Greenland Ice Sheet (67*N 50*W)

(From Thursday, 14 March 2013)

Thanks to the camaraderie of a new friend, Otto, I found myself on the Greenland Ice Sheet yesterday afternoon for a MOST unique experience! Otto brought Støt Grønland (an organization that supports the healthy growth of children and youth in Greenland through the sport of football (a.k.a. soccer)) to Kangerlussuaq this weekend, and he invited me to be a spectator at his event. Støt Grønland’s primary activity is playing football games in the most unique places in the world. This year, the game was homeward bound and took place on Greenland’s Inland Ice, of all places! It will certainly be hard to top this location for next year’s game!

To promote the event, Greenland-raised singer, Julie Berthelsen, recorded a song and music video with the soccer team, which was put on YouTube and iTunes. Not to mention, she was there, in the flesh, playing Goalie for Team Greenland! The organization raised 1 million Danish kroner, which will be distributed evenly in the form of new football balls between the four municipalities in Greenland: Qaasuitsup, Qeqqa, Sermersooq, and Kujalleq. In some towns, this means that every single child will receive a new football ball. Overall, the event garnered a lot of attention – Greenlandic and Danish media were present, in addition to many friends of Støt Grønland!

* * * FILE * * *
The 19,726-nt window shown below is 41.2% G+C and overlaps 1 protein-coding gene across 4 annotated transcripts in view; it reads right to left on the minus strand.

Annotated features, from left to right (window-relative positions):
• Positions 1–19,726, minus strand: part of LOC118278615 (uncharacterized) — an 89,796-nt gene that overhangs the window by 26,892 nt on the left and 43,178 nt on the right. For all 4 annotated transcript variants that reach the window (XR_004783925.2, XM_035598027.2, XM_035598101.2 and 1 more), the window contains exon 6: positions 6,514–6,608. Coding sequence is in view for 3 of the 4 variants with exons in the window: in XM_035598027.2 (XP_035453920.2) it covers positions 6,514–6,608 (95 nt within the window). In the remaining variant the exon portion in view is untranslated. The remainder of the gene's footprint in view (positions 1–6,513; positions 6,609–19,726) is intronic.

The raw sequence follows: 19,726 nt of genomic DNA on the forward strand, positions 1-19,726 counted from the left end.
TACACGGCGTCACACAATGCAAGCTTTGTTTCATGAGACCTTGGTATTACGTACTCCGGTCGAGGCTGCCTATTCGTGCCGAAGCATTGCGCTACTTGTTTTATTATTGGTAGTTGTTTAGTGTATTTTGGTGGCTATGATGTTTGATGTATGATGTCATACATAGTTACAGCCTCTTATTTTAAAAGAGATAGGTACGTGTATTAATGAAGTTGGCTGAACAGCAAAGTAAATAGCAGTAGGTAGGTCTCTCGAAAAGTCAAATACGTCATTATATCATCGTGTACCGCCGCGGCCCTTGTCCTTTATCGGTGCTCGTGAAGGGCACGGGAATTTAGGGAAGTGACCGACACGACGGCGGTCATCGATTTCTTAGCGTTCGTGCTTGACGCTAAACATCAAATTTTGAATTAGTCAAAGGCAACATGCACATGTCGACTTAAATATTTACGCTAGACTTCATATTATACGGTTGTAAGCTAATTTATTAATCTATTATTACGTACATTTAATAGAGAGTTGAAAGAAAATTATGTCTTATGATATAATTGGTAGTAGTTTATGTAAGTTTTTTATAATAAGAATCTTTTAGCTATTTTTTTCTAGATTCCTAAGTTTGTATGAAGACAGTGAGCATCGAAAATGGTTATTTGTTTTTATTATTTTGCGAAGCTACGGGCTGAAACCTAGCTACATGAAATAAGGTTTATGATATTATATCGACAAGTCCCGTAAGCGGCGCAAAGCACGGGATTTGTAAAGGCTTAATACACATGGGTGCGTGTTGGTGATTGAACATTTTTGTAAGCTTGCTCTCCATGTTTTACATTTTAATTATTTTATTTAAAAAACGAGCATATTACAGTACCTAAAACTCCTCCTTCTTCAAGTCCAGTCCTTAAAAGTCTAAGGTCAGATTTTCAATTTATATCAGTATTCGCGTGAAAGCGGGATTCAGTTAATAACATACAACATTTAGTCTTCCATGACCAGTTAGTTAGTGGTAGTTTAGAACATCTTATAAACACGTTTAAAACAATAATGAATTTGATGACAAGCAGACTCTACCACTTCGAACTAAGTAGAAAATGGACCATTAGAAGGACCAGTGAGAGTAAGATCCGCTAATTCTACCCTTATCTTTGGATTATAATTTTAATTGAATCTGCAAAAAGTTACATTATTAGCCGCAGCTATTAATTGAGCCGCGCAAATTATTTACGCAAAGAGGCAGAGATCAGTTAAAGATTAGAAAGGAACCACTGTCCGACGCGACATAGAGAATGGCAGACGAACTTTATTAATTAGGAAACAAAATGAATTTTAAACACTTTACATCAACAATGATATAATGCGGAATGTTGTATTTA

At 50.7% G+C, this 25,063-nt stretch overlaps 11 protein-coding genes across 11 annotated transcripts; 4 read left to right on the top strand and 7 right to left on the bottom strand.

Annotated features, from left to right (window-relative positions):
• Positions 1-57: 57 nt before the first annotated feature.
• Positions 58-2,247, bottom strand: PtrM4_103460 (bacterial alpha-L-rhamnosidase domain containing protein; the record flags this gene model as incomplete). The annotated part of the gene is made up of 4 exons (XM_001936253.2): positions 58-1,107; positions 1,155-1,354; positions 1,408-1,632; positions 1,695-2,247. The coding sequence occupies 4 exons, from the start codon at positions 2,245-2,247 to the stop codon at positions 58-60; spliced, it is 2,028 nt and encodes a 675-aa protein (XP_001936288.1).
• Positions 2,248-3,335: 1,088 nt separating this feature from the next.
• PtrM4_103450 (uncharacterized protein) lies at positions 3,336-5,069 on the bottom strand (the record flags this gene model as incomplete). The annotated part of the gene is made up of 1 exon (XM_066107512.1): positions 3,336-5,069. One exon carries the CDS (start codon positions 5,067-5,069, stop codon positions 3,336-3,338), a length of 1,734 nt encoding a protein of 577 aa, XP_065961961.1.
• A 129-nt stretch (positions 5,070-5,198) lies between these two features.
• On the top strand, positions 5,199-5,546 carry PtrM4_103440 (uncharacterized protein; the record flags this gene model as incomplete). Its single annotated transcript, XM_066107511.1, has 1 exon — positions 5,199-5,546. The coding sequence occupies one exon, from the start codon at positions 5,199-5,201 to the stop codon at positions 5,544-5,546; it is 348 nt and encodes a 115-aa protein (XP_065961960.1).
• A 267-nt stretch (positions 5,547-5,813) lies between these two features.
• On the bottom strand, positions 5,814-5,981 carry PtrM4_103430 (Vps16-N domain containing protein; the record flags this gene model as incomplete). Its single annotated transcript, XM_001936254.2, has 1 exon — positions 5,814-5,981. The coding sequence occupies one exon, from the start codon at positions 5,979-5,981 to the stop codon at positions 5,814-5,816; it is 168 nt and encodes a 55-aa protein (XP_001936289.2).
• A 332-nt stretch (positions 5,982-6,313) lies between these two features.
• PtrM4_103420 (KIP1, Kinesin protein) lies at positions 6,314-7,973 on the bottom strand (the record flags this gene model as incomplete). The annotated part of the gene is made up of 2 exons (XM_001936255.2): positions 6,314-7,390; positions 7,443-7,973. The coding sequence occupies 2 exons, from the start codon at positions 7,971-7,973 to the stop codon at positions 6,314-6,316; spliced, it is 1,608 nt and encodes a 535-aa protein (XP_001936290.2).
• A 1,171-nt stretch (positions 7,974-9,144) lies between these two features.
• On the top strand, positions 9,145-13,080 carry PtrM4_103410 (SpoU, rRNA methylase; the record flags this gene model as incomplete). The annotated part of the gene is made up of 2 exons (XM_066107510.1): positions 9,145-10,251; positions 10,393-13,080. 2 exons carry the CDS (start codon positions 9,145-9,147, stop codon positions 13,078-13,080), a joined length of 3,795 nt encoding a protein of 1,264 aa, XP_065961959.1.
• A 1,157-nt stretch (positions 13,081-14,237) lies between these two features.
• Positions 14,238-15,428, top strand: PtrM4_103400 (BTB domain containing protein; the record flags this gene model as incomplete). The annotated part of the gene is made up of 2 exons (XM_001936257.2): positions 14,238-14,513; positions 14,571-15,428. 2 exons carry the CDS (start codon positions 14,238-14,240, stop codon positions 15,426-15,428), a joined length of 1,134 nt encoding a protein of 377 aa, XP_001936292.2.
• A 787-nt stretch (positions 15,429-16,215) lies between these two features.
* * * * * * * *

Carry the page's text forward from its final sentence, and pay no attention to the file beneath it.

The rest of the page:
Getting to the Inland Ice is an experience on its own! There is one 15 mile- / 25 km-long (bumpy) gravel road from Kangerlussuaq directly to the Inland Ice; you literally almost drive onto the ice! The road itself has an interesting story. Volkswagen built it in 2001 in order to access the Inland Ice and to create a test-driving course on it. In exchange for the right to build, Volkswagen granted Kangerlussuaq tourism businesses the right to use the road in the future. The road runs parallel to the Inland Ice about half the time, so you can actually spot different portions of the glacier before you officially arrive at the edge of the ice.

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Also along the way, there is the chance to see the Greenlandic wildlife like reindeer and muskox. I had really hoped to spot a muskox, but I settled for reindeer instead. It was nice to see them, though, because I witnessed natural selection at work! In summertime, the reindeer had brown fur but now they have much whiter fur – for camouflage. But unfortunately for this guy here, it has been unseasonably warm, so without snow on the ground, his white fur had the opposite effect!

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Depending on what type of vehicle you are in (either a private car or one of World of Greenland Arctic Circle’s large all-terrain vehicles), it takes 1-1.5 hours to traverse the road. I had the option to ride with the football players and get the full tourist experience of a guided driving tour and perhaps stopping to take photographs, but in all honestly, I was selfish and did not want to remember my first trip to the Inland Ice being packed like sardines with a bunch of rowdy Danish football players!

So when we arrived to the edge of the ice, we just had a few minutes’ walk with some  gear…

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… and then we were officially on the Inland Ice!